Friday, June 13, 2008

Visual Studio - Icons

There are a few things involved in adding icons to a Visual Studio project. Where applicable, this guide will reference GIMPshop, but the procedure should be very similar in Photoshop or GIMP (I don't know for sure, as I haven't recently used either one).

First, make your icon in a larger resolution. 255x255 works well, since that's the largest size that the end result can be (Vista allows 255x255/256x256 icons if you have "large icons" enabled). After you have it as you want it, save it as a PNG, then scale it down to 3 different resolutions: 48x48, 32x32, and 16x16. All of these should be scaled down from the original 255x255, as that will provide the best-looking icons. After scaling, some manual pixel manipulation might be needed in order to produce the best-looking results, depending on the nature of the icon.

After you have all 4 image files, open up the 255x255 file, then "Open as Layer" the same file twice more. Then "Open as Layer" each of the other three files three times each. Save the whole thing as an Microsoft Windows Icon file (.ico). A window will come up with each of the layers in it, and next to each layer is a dropdown box. The box lets you select the color bitrate for each layer. For each image size, you want one layer to be 32-bit, one layer to be 8-bit, and one layer to be 4-bit. Reducing the bitrate may require additional touching-up as well.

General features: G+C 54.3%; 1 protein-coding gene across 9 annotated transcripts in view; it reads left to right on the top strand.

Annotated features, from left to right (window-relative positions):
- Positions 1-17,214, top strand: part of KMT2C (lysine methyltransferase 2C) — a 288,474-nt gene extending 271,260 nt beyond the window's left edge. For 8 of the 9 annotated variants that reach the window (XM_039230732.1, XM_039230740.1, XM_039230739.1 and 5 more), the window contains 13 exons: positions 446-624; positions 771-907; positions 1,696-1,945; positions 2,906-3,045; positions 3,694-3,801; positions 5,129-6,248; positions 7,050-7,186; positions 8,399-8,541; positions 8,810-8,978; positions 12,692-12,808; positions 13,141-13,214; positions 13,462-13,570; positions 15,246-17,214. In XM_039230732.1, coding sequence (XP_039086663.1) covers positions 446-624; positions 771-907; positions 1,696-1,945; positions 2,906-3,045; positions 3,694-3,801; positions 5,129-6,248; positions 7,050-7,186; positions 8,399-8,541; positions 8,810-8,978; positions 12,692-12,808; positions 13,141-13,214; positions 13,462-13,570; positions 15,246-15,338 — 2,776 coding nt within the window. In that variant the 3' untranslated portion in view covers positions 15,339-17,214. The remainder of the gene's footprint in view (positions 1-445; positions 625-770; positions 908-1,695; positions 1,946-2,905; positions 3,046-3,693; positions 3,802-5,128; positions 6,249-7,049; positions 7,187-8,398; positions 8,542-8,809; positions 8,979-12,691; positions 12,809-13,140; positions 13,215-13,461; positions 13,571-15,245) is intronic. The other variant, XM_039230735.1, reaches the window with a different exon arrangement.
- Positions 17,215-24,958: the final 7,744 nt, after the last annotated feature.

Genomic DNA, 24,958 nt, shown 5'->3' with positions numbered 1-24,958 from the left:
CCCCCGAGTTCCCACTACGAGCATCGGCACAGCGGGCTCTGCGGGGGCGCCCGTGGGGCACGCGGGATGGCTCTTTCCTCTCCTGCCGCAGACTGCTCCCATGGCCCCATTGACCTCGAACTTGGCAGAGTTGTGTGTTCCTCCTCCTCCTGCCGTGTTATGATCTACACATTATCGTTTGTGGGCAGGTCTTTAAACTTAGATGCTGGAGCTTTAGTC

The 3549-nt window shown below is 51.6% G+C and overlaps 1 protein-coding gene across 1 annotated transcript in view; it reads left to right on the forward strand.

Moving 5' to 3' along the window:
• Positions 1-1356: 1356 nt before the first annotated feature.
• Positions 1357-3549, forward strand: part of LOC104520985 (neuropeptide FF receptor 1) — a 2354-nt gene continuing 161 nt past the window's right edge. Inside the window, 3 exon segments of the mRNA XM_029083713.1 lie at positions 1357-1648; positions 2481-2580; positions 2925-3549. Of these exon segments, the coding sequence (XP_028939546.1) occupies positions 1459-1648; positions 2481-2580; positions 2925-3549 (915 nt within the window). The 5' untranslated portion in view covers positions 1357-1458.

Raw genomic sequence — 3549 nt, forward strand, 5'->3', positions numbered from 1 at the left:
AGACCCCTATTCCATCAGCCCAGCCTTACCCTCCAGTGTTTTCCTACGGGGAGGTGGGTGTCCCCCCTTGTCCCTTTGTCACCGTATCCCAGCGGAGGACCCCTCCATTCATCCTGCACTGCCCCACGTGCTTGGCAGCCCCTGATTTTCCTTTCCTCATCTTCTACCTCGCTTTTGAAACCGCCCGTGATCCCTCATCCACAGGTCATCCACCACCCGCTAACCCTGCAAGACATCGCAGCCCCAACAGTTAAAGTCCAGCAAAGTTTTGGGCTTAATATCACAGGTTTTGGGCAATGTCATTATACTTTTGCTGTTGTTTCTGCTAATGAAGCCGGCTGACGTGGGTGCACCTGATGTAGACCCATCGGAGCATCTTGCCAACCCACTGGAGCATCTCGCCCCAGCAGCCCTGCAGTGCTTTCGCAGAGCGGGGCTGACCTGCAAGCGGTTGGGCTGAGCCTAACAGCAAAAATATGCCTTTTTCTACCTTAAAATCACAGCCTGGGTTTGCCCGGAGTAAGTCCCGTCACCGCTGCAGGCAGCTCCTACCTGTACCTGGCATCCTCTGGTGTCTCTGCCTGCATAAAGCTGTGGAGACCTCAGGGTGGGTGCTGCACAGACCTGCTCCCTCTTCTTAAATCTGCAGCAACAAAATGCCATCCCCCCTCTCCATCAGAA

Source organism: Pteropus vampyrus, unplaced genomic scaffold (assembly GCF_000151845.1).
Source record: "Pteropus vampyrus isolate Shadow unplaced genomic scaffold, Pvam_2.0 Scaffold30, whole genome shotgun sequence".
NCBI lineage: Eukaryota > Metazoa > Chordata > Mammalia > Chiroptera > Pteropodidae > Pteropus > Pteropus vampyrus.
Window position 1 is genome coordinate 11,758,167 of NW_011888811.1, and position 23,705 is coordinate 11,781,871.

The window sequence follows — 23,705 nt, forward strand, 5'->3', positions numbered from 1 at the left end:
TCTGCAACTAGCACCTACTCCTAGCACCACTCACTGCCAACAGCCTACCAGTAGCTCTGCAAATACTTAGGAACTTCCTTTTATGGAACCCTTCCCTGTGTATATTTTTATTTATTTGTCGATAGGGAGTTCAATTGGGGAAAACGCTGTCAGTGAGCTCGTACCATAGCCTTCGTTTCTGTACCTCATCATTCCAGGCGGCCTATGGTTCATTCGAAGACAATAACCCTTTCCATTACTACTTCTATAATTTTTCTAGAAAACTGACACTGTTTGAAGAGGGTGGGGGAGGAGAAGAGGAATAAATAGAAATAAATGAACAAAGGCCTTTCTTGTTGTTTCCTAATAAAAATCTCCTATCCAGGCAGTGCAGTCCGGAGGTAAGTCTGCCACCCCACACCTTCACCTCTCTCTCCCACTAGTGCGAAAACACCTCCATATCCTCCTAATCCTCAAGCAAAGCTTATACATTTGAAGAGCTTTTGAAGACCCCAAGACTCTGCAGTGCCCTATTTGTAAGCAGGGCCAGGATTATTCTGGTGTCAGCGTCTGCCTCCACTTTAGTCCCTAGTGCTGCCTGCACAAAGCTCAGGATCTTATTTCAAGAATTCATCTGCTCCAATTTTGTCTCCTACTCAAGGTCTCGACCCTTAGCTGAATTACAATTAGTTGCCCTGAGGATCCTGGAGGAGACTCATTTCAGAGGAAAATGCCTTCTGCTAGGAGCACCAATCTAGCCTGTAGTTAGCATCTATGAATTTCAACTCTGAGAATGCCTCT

You now have an icon file that can be imported into Visual Studio. There are two places where it should be imported into your project. The first is in the main window. In the window's Icon field, select the file you just made. Then do the same in the application's properties page (though VS may like it more if you import the icon as a Resource, then add it that way).

With this, Windows should know when to use the right filesize and bitrate for any given situation. These 12 images are all that's recommended by Microsoft for Vista compatibility, but you can put in more if you want to be prepared for situations where Windows would otherwise scale the icons for you.

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